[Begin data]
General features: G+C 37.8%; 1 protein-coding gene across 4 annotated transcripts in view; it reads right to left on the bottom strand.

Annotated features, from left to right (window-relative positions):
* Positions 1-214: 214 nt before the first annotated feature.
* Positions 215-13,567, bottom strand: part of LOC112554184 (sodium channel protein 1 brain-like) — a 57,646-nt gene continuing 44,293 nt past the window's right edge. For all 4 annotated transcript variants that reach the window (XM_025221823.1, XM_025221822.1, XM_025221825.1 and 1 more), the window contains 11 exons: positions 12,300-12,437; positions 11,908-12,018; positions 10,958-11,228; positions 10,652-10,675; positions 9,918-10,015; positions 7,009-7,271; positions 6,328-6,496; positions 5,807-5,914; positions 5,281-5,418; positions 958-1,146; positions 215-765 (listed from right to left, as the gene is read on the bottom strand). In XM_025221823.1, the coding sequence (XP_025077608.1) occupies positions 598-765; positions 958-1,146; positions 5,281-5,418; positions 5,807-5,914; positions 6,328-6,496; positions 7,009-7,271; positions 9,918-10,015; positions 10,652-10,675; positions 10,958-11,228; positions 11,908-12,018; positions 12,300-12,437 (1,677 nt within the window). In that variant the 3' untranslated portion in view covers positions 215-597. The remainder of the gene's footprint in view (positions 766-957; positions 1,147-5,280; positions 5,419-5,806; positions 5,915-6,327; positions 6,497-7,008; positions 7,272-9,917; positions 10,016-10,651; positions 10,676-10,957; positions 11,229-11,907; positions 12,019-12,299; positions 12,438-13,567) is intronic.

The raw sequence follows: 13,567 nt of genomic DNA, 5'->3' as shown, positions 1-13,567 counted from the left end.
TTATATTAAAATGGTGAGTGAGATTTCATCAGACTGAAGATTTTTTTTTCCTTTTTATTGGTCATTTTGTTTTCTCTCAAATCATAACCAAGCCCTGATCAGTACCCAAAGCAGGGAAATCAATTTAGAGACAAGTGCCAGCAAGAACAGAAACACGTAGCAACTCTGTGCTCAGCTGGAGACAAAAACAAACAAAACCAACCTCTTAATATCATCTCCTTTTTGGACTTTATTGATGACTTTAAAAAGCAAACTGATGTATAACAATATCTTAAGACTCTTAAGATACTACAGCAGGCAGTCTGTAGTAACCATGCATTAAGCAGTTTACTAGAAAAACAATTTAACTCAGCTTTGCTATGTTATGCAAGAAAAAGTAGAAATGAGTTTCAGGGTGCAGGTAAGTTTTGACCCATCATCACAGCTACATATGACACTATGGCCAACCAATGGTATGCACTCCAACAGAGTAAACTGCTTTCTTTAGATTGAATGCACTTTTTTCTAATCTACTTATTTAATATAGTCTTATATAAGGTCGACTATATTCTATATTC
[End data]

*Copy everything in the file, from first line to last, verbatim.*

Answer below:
General features: G+C 37.8%; 1 protein-coding gene across 4 annotated transcripts in view; it reads right to left on the bottom strand.

Annotated features, from left to right (window-relative positions):
* Positions 1-214: 214 nt before the first annotated feature.
* Positions 215-13,567, bottom strand: part of LOC112554184 (sodium channel protein 1 brain-like) — a 57,646-nt gene continuing 44,293 nt past the window's right edge. For all 4 annotated transcript variants that reach the window (XM_025221823.1, XM_025221822.1, XM_025221825.1 and 1 more), the window contains 11 exons: positions 12,300-12,437; positions 11,908-12,018; positions 10,958-11,228; positions 10,652-10,675; positions 9,918-10,015; positions 7,009-7,271; positions 6,328-6,496; positions 5,807-5,914; positions 5,281-5,418; positions 958-1,146; positions 215-765 (listed from right to left, as the gene is read on the bottom strand). In XM_025221823.1, the coding sequence (XP_025077608.1) occupies positions 598-765; positions 958-1,146; positions 5,281-5,418; positions 5,807-5,914; positions 6,328-6,496; positions 7,009-7,271; positions 9,918-10,015; positions 10,652-10,675; positions 10,958-11,228; positions 11,908-12,018; positions 12,300-12,437 (1,677 nt within the window). In that variant the 3' untranslated portion in view covers positions 215-597. The remainder of the gene's footprint in view (positions 766-957; positions 1,147-5,280; positions 5,419-5,806; positions 5,915-6,327; positions 6,497-7,008; positions 7,272-9,917; positions 10,016-10,651; positions 10,676-10,957; positions 11,229-11,907; positions 12,019-12,299; positions 12,438-13,567) is intronic.

The raw sequence follows: 13,567 nt of genomic DNA, 5'->3' as shown, positions 1-13,567 counted from the left end.
TTATATTAAAATGGTGAGTGAGATTTCATCAGACTGAAGATTTTTTTTTCCTTTTTATTGGTCATTTTGTTTTCTCTCAAATCATAACCAAGCCCTGATCAGTACCCAAAGCAGGGAAATCAATTTAGAGACAAGTGCCAGCAAGAACAGAAACACGTAGCAACTCTGTGCTCAGCTGGAGACAAAAACAAACAAAACCAACCTCTTAATATCATCTCCTTTTTGGACTTTATTGATGACTTTAAAAAGCAAACTGATGTATAACAATATCTTAAGACTCTTAAGATACTACAGCAGGCAGTCTGTAGTAACCATGCATTAAGCAGTTTACTAGAAAAACAATTTAACTCAGCTTTGCTATGTTATGCAAGAAAAAGTAGAAATGAGTTTCAGGGTGCAGGTAAGTTTTGACCCATCATCACAGCTACATATGACACTATGGCCAACCAATGGTATGCACTCCAACAGAGTAAACTGCTTTCTTTAGATTGAATGCACTTTTTTCTAATCTACTTATTTAATATAGTCTTATATAAGGTCGACTATATTCTATATTC